The City of Dade City has finally gotten around to revising its Community Redevelopment Agency (CRA) plan — a document which hadn’t been updated since its original formation back in 1998.
The Dade City Commission in December unanimously approved a modified CRA plan — which looks to address conditions of blight in the core of the city and, according to the new 118-page document, “seeks to position the city for renewed economic success in the 21st century without compromising on the city’s character by leveraging existing physical, cultural and natural resources to encourage private sector investment.”
Work to revise the original CRA plan began in late 2016, with the help of North Carolina-based consulting firm S&ME Inc.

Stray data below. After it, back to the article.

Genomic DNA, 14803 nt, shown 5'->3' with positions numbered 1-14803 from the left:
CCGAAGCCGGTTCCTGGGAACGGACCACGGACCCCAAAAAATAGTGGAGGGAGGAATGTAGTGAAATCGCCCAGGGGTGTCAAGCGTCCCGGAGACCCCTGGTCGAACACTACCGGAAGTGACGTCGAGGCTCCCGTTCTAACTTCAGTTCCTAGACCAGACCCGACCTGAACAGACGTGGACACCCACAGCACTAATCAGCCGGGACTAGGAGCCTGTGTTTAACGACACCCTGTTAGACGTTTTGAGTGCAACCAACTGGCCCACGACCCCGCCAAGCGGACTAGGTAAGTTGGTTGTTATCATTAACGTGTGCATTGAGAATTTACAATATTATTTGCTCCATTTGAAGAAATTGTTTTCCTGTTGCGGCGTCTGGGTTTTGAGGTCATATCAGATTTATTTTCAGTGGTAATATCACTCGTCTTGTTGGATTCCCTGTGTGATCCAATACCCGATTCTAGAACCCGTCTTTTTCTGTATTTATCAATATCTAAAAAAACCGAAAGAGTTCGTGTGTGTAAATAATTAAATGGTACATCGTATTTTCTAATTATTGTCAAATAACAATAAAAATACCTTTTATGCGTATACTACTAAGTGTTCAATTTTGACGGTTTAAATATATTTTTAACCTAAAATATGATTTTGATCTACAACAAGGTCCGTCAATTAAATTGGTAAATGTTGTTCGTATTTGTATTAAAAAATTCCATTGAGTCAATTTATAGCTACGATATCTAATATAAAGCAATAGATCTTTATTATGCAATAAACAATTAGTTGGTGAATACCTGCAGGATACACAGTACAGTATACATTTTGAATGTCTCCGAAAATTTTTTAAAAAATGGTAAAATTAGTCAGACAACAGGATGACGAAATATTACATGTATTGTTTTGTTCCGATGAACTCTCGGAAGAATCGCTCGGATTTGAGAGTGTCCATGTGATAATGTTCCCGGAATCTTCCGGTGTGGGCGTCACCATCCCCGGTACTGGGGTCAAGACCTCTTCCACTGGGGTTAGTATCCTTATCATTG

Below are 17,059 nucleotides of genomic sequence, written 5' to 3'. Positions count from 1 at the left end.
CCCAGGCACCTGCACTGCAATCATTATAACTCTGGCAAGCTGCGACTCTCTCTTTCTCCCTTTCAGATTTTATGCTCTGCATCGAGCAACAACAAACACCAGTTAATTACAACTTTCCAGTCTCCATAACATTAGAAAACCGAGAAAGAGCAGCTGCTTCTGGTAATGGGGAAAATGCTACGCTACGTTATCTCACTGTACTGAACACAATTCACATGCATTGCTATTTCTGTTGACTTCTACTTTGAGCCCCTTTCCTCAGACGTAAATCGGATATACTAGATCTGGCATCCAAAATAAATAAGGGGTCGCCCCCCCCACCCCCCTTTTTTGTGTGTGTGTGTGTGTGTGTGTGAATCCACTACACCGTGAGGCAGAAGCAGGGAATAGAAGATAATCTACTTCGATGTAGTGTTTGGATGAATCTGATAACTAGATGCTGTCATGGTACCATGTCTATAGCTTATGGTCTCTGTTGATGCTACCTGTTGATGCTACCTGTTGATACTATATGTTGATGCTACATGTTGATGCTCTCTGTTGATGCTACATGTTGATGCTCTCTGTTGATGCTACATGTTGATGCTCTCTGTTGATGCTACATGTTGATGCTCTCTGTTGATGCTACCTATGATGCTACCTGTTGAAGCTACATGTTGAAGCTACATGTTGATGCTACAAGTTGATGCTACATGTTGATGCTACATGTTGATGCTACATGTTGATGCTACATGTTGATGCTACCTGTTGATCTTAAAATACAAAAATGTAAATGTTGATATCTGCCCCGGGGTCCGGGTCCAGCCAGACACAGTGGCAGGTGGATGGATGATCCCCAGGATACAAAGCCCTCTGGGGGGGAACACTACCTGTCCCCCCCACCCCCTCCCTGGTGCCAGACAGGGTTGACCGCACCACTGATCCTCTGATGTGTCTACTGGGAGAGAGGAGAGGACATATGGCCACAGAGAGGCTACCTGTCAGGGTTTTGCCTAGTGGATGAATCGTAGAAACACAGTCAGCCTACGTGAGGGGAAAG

Though a modified plan was completed in 2018, the commission tabled approval until a new city manager was hired, which occurred in April 2019.
Since then, the plan has further been updated to encompass the latest available socioeconomic demographic information, which revealed an even younger profile compared to just two years ago, officials say.
Dade City’s 137-acre CRA district primarily encompasses its downtown corridor between Martin Luther King Jr. Boulevard and the U.S. 301/U.S. 98 bypass, stretching south from Coleman Avenue and north of Whitehouse Avenue.
The five-year plan encompasses a wide range of background information on the city, plus community surveys, and various goals and objectives to focus on in the near future.
The following four strategic goals for the CRA were established out of the new plan:
- Increase awareness of Dade City and its amenities
- Establish Dade City as a leisure, cultural and ecotourism hub
- Improve quality of life for current and future residents, and visitors